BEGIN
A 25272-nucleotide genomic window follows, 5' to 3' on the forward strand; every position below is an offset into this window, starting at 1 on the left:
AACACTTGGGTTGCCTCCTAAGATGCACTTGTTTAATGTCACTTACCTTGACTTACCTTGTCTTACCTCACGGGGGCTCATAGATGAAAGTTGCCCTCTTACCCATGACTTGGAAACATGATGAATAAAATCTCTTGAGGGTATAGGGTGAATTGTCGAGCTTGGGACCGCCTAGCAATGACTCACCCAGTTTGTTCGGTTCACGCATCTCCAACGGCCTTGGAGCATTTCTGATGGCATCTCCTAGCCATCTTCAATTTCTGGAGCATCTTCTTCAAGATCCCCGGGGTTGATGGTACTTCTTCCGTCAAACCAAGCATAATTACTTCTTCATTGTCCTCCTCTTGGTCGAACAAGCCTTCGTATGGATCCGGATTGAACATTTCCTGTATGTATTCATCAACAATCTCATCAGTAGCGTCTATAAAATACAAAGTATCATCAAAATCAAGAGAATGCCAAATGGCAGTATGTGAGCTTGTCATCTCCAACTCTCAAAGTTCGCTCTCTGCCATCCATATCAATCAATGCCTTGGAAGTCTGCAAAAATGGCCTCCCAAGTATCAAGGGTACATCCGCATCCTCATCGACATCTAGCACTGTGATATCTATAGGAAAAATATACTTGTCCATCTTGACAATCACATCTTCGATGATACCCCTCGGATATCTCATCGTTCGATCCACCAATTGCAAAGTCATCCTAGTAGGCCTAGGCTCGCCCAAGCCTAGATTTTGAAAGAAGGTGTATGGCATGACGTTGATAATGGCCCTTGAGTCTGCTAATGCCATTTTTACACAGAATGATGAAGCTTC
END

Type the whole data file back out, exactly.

A 25272-nucleotide genomic window follows, 5' to 3' on the forward strand; every position below is an offset into this window, starting at 1 on the left:
AACACTTGGGTTGCCTCCTAAGATGCACTTGTTTAATGTCACTTACCTTGACTTACCTTGTCTTACCTCACGGGGGCTCATAGATGAAAGTTGCCCTCTTACCCATGACTTGGAAACATGATGAATAAAATCTCTTGAGGGTATAGGGTGAATTGTCGAGCTTGGGACCGCCTAGCAATGACTCACCCAGTTTGTTCGGTTCACGCATCTCCAACGGCCTTGGAGCATTTCTGATGGCATCTCCTAGCCATCTTCAATTTCTGGAGCATCTTCTTCAAGATCCCCGGGGTTGATGGTACTTCTTCCGTCAAACCAAGCATAATTACTTCTTCATTGTCCTCCTCTTGGTCGAACAAGCCTTCGTATGGATCCGGATTGAACATTTCCTGTATGTATTCATCAACAATCTCATCAGTAGCGTCTATAAAATACAAAGTATCATCAAAATCAAGAGAATGCCAAATGGCAGTATGTGAGCTTGTCATCTCCAACTCTCAAAGTTCGCTCTCTGCCATCCATATCAATCAATGCCTTGGAAGTCTGCAAAAATGGCCTCCCAAGTATCAAGGGTACATCCGCATCCTCATCGACATCTAGCACTGTGATATCTATAGGAAAAATATACTTGTCCATCTTGACAATCACATCTTCGATGATACCCCTCGGATATCTCATCGTTCGATCCACCAATTGCAAAGTCATCCTAGTAGGCCTAGGCTCGCCCAAGCCTAGATTTTGAAAGAAGGTGTATGGCATGACGTTGATAATGGCCCTTGAGTCTGCTAATGCCATTTTTACACAGAATGATGAAGCTTC